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2 Responses

  1. I consider myself an energy expert based on my 20 years in the industry in several countries around the world. I now consult and help smaller countries to develop power plant projects as the one being described focusing on helping them access funding.

    I see where you’ve made lots of assumptions including the price of LNG (which is clearly a wild guess), the heat rate of the power plant (which is specific to the type of units, the configuration and even the ambient temperature) and the loan period.

    It’s obvious to me that no JA power company is going to access a 30 year loan in the fist instance. Typically, loans for these types of projects for emerging market debt will not exceed 15 years, and for that period, JA will also not attract 8% debt but more likely 10% debt. Shucks, the JA Gov’t is borrowing at 7.25% from the int’l markets!

    A few other major observations. The project must include a regasification terminal and there’s no way such a terminal will cost under $100M whether fixed or floating. Your number of < $10M shows you know little of the market. So, the total cost mentioned by JPS must include a terminal since CCGTs in JA are not likely to cost less than $1,200 per KW.

    The price mentioned is clearly the generation cost only and the COE (cost of energy) being quoted is ambitious given no one can say with certainty what the price of LNG will be and so it is scary to think someone believes the price will not exceed $12.89 when gas will likely make up more than 70% of the COE and this will definitely be a floating price. Plus, I assume the project will take at least 3 years to develop fully. Indeed, it will be impossible to raise funding for this project without a clear and transparent process for resetting the price of fuel given the volatility of fuel prices. Also, you cannot imagine how much credit support will be required to bring LNG to JA and/or to even try to fix the price of LNG even 1 year in advance. There's a reason why there are only 2 countries in the region importing gas today and they are much larger economies than JA.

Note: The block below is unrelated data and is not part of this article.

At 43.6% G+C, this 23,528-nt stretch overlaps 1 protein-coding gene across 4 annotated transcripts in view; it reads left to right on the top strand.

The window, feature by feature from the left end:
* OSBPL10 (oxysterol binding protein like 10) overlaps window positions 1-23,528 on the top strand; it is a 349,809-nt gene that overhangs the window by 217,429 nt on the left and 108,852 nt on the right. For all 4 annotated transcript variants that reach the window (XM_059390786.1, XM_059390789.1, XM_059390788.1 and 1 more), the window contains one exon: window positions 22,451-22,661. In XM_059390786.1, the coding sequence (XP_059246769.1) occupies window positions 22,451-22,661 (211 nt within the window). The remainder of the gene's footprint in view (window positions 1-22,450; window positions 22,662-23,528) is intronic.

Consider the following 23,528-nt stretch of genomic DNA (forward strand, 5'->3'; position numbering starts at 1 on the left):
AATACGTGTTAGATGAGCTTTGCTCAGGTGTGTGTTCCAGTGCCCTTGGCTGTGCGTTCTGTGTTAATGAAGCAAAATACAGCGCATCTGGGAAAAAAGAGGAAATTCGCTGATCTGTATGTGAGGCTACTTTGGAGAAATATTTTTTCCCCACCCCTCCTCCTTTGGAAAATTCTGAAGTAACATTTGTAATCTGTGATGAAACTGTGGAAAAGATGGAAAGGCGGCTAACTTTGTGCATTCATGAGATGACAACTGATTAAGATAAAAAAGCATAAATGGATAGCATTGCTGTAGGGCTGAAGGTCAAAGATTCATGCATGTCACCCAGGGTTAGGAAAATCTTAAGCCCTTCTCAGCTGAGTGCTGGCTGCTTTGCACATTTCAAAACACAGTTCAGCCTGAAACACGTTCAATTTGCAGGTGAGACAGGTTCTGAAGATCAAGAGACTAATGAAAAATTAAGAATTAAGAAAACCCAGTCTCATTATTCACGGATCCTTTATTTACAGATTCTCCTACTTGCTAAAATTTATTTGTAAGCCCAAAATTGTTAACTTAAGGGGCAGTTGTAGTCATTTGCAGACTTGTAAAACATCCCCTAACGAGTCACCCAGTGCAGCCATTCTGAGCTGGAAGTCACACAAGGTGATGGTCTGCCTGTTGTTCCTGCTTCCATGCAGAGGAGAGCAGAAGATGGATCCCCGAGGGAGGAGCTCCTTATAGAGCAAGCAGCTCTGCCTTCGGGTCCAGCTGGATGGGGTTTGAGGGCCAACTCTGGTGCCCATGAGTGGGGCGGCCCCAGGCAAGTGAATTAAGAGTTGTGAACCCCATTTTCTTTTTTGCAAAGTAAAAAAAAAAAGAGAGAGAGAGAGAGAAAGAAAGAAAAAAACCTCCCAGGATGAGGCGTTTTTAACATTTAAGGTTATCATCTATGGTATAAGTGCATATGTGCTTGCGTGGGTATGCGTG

However, that COE is certainly good for JA given nothing on the island comes even remotely close with typical HFO units costs at about 18c / kWh at todays fuel prices. I see where Wind was awarded at 13c / kWh but remember Wind is an intermittent source and must be backed up with firm capacity. I also see where solar was awarded at 18.8c /kWh which quite frankly is not competitive. That said, I appreciate that the name of the game is diversity, so you don't want all your eggs in one basket but I suspect you could have gotten Solar at closer to 15c / kWh.

    Last point and I'm done. The cost of the project will clearly be cite specific and dependant on a myriad of variables which cannot be easily calculated. To raise funding for this project a very detailed financial model will have to be developed to justify the costs to the financiers and to determine the tariff. The banks will want to fully appreciate how this tariff has been established and be confident that the project will be viable. After all, they will be providing most of the capital.

    I really hope ESET has the full details of such a financial model or JA won't be seeing any new power anytime soon! Good luck JA.

    • You are correct regarding the regasification plant. The figure actually quoted for a FRSU capable of processing 1.25 mpta (millon metric tonnes per annum) was US$450m. This plant would be more than 5 times the estimated usage rate of JPS hence JPS would require a smaller facility which could run the company upwards of US$96m and not the US$9.62 I mentioned. Will re run the numbers in the am.

      Tony your insight into the project would be more than welcome.